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Tuesday, 9 May 2000
Page: 16085

Mr McCLELLAND (5:34 PM) —I move:

That Senate amendments Nos 2, 4 and 7 be amended as follows:

(1) Senate amendment (2) (proposed new subsection 9A(1B)) of the Administrative Decisions (Judicial Review) Act 1977):

Omit “the Crown”, substitute “the prosecutor”.

(2) Senate amendment (4) (proposed new subsection 51AA(2B)) of the Corporations Act 1989):

Omit “the Crown”, substitute “the prosecutor”.

(3) Senate amendment (7) (proposed new subsection 39B(1CB) of the Judiciary Act 1903):

Omit “the Crown”, substitute “the prosecutor”.

These amendments are simple amendments. They replace in amendments Nos 2, 4 and 7 a reference to the Crown with the phrase `the prosecutor'. This change to our previous amendments has been necessitated by advice that we have received in good faith from the Attorney-General's office that the reference to the Crown is inappropriate. We accept that advice and accept that it has been provided to us in good faith. The reason that reference to the Crown is inappropriate is that in many prosecutions it will not be the Crown that is the prosecutor; rather the Crown would likely come into the fray only when there has actually been someone committed for trial. For that reason we accept the advice of the Crown law officers that the appropriate phrase is `the prosecutor'. Hence we seek to amend the amendments by deleting reference to the Crown and inserting in place the term `the prosecutor'.

I should take this opportunity while there are a few minutes left—and I understand this will likely be the last contribution in this House on the bill—to say that we welcome the efforts that the Attorney-General has made and is continuing to make in seeking the reference of appropriate powers from the states to overcome constitutional complications which have arisen in respect of the application of a number of cross-vesting schemes which are covered by the Jurisdiction of Courts Legislation Amendment Bill 2000. We note, however, that the focus of the Attorney seems to be on the Corporations Law area. As this bill demonstrates, there are certainly many, many other areas where cooperative schemes between the federal government and the state governments are important. For instance, one which is highly topical is the power of the ACCC to implement the price exploitation codes. Last week's decision of the High Court of Australia in Hughes v. the Queen left entirely unanswered the questions—and, indeed, probably will cause some further problems on the horizon—in the area of these cooperative schemes, in particular the ability of Commonwealth officers to administer and enforce these schemes insofar as the powers exercised by the Commonwealth officers arise from state based legislation. So all these schemes that are covered in this legislation are still open to challenge.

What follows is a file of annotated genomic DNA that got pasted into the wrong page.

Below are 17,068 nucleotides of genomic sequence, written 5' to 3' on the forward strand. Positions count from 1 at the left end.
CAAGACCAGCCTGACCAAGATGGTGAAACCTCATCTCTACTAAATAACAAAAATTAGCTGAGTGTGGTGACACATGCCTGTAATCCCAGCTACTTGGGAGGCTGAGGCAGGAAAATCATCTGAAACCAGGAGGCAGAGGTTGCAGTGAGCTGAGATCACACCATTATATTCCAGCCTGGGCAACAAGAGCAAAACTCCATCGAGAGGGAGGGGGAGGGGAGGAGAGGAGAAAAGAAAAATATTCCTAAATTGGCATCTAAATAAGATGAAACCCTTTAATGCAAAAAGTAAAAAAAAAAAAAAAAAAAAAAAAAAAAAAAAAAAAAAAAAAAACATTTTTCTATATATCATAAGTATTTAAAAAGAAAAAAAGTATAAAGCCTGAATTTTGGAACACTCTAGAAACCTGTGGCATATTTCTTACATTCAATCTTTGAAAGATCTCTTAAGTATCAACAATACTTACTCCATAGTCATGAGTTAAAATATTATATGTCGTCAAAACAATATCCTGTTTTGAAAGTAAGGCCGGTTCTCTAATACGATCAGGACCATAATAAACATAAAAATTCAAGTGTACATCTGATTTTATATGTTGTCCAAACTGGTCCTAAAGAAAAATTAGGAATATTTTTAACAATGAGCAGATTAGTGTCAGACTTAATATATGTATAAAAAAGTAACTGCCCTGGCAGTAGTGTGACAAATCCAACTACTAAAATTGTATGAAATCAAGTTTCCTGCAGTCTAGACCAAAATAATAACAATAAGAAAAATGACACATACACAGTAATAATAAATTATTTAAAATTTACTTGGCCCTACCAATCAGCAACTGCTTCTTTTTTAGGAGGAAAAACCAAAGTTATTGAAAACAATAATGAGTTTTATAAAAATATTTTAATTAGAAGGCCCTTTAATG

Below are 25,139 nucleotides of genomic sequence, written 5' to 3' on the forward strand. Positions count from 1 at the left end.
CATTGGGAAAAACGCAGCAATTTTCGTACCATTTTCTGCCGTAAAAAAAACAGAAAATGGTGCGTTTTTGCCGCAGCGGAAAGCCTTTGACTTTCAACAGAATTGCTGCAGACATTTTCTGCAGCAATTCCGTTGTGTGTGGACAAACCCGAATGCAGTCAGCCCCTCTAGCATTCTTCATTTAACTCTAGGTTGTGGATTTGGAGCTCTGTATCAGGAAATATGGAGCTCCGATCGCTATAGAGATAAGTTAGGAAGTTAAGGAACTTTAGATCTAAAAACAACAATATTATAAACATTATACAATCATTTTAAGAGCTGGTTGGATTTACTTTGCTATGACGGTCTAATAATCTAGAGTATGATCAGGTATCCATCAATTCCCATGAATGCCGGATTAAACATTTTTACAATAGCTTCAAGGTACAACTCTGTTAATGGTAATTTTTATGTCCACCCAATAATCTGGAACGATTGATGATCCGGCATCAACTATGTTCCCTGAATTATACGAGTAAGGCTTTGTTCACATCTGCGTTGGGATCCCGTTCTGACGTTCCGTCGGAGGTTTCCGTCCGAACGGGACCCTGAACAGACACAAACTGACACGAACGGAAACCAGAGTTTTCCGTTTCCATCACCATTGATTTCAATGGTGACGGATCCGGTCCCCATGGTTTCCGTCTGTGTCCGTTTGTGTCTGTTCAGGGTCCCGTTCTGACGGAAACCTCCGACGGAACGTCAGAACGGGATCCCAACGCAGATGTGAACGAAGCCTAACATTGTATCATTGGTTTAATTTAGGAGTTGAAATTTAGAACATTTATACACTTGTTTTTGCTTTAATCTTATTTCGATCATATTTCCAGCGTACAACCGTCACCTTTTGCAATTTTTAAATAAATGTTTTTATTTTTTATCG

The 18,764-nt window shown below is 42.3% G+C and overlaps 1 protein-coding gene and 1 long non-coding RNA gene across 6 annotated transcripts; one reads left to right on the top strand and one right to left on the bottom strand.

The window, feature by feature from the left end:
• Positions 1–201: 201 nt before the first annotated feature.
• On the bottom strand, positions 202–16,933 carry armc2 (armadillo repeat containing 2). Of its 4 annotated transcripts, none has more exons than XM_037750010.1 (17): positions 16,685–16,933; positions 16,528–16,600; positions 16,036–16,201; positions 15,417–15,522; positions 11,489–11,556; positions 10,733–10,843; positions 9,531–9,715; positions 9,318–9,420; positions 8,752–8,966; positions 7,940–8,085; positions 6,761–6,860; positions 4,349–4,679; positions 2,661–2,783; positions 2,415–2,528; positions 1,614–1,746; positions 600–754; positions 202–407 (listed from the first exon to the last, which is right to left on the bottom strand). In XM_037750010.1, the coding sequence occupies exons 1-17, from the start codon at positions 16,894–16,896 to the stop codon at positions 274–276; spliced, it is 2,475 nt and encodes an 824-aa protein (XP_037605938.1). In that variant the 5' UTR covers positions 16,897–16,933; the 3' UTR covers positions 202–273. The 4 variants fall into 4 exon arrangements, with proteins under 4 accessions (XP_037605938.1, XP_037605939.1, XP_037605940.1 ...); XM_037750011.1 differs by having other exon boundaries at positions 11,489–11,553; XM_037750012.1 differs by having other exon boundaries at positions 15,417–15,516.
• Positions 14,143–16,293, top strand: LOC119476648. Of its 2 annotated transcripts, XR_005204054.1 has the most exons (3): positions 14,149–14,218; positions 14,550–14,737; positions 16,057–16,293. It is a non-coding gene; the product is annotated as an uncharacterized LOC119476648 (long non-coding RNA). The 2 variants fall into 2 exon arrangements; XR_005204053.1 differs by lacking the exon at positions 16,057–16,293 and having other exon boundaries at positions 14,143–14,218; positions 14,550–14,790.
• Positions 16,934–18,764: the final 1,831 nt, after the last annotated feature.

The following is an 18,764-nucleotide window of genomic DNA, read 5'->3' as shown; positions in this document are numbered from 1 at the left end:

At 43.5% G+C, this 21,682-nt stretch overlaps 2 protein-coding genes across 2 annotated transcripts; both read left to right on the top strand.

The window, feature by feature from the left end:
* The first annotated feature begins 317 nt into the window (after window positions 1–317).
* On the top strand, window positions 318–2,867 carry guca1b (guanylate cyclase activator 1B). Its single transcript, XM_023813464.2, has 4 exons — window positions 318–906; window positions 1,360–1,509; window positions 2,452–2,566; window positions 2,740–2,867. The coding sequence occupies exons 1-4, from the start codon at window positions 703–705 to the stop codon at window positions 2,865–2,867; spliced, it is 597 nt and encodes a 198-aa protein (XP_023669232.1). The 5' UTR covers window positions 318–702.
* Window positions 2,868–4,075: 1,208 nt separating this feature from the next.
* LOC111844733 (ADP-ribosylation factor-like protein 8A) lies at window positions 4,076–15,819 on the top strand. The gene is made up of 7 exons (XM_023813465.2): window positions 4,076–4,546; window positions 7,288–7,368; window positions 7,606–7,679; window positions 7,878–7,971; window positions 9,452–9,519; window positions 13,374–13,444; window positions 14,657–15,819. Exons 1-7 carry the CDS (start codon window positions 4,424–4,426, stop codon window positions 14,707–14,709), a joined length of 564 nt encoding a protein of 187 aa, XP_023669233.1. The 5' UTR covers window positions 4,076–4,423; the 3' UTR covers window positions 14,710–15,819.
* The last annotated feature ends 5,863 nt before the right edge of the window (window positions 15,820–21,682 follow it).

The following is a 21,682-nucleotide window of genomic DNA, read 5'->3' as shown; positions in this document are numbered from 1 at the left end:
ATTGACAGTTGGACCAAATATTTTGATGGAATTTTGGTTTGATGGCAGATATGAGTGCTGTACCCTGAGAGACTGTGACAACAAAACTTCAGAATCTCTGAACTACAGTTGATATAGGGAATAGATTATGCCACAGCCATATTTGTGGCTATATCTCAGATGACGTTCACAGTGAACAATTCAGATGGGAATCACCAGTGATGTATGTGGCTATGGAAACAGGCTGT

We indicate to the Attorney for the record—and I think it is appropriate that we do so—that if he cannot obtain appropriate references of power from the states to make these cooperative schemes effective to overcome the constitutional limitations we will lend our support to a referendum. I think it is fair to say that corporate Australia regards these matters as being of the utmost importance and, indeed, as having the potential to significantly impede economic development. It might be, for instance, that an appropriate amendment to our Constitution would be to insert a part specifically dealing with cooperative schemes. That could clarify the power of the Federal Court to deal with matters arising under these schemes and, indeed, clarify the power of Commonwealth officers to administer and enforce these schemes. In no way would that derogate from states' rights; indeed, it would give effect to the intention and desires of the states who have entered freely into these cooperative schemes. So we put that out there as a matter which we regard as having the utmost importance, as one suggestion of a way to address what is looking to be literally a situation where these important areas of our Constitution will seize up. We note, and we will support, the Attorney in his seeking appropriate references, but I anticipate that it will become necessary to do more. Our suggestion is on the record as an option which the Attorney might pursue.

Question resolved in the affirmative.

Amendments, as amended, agreed to.

Sitting suspended from 5.40 p.m. to 7.30 p.m.